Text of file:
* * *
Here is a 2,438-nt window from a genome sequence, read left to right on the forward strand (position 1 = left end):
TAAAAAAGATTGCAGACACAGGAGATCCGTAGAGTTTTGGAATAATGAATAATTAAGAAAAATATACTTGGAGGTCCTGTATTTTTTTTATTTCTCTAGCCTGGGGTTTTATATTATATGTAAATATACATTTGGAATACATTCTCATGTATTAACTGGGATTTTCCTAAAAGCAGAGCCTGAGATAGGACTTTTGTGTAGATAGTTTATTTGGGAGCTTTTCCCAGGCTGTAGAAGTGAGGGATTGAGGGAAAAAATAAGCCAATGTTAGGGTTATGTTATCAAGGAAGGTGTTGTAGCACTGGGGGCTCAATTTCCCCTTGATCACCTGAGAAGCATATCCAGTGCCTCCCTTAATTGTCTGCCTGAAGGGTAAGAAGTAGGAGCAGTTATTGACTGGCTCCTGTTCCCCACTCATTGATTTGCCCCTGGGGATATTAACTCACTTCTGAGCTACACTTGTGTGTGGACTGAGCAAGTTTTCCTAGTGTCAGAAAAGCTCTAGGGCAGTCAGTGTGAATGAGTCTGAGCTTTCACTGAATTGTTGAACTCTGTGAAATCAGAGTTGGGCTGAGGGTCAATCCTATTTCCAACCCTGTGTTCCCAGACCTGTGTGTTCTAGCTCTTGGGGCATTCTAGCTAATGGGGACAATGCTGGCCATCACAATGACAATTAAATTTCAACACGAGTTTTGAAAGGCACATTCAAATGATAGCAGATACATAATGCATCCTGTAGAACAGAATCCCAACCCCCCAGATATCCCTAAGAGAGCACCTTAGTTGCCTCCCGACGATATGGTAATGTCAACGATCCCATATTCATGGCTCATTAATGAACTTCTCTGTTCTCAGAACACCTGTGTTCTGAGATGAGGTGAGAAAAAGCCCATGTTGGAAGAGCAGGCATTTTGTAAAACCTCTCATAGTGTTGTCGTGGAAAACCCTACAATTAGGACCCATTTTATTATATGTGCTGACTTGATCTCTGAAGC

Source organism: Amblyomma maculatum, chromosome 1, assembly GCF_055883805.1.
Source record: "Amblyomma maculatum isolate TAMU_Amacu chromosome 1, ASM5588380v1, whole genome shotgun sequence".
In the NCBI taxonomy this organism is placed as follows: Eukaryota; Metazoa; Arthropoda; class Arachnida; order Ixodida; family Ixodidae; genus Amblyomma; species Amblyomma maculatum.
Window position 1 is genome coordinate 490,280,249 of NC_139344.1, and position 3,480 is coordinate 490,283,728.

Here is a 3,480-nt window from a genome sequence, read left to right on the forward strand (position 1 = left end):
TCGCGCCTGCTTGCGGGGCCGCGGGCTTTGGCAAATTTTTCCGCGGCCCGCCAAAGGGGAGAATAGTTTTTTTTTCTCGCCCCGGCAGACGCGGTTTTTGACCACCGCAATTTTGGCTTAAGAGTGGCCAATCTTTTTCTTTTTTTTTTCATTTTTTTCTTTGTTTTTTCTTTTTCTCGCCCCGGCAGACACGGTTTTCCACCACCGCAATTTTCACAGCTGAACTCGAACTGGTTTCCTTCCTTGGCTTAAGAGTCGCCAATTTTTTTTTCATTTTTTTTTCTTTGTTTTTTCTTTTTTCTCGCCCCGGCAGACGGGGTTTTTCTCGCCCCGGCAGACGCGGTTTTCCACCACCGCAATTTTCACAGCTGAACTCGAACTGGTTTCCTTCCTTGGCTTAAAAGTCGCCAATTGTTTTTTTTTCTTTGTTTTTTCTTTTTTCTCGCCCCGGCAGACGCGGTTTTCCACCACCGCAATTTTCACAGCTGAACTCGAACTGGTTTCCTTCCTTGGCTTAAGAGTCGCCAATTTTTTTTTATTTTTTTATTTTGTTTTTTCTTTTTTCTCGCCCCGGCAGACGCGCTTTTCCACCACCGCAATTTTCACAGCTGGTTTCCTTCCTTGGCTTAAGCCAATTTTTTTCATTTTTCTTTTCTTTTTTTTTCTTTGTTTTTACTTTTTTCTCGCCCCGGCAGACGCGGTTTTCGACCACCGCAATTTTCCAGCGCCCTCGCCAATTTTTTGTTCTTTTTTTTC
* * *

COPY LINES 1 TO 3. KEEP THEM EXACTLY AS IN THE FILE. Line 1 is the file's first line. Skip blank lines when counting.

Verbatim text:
Here is a 2,438-nt window from a genome sequence, read left to right on the forward strand (position 1 = left end):
TAAAAAAGATTGCAGACACAGGAGATCCGTAGAGTTTTGGAATAATGAATAATTAAGAAAAATATACTTGGAGGTCCTGTATTTTTTTTATTTCTCTAGCCTGGGGTTTTATATTATATGTAAATATACATTTGGAATACATTCTCATGTATTAACTGGGATTTTCCTAAAAGCAGAGCCTGAGATAGGACTTTTGTGTAGATAGTTTATTTGGGAGCTTTTCCCAGGCTGTAGAAGTGAGGGATTGAGGGAAAAAATAAGCCAATGTTAGGGTTATGTTATCAAGGAAGGTGTTGTAGCACTGGGGGCTCAATTTCCCCTTGATCACCTGAGAAGCATATCCAGTGCCTCCCTTAATTGTCTGCCTGAAGGGTAAGAAGTAGGAGCAGTTATTGACTGGCTCCTGTTCCCCACTCATTGATTTGCCCCTGGGGATATTAACTCACTTCTGAGCTACACTTGTGTGTGGACTGAGCAAGTTTTCCTAGTGTCAGAAAAGCTCTAGGGCAGTCAGTGTGAATGAGTCTGAGCTTTCACTGAATTGTTGAACTCTGTGAAATCAGAGTTGGGCTGAGGGTCAATCCTATTTCCAACCCTGTGTTCCCAGACCTGTGTGTTCTAGCTCTTGGGGCATTCTAGCTAATGGGGACAATGCTGGCCATCACAATGACAATTAAATTTCAACACGAGTTTTGAAAGGCACATTCAAATGATAGCAGATACATAATGCATCCTGTAGAACAGAATCCCAACCCCCCAGATATCCCTAAGAGAGCACCTTAGTTGCCTCCCGACGATATGGTAATGTCAACGATCCCATATTCATGGCTCATTAATGAACTTCTCTGTTCTCAGAACACCTGTGTTCTGAGATGAGGTGAGAAAAAGCCCATGTTGGAAGAGCAGGCATTTTGTAAAACCTCTCATAGTGTTGTCGTGGAAAACCCTACAATTAGGACCCATTTTATTATATGTGCTGACTTGATCTCTGAAGC

Source organism: Amblyomma maculatum, chromosome 1, assembly GCF_055883805.1.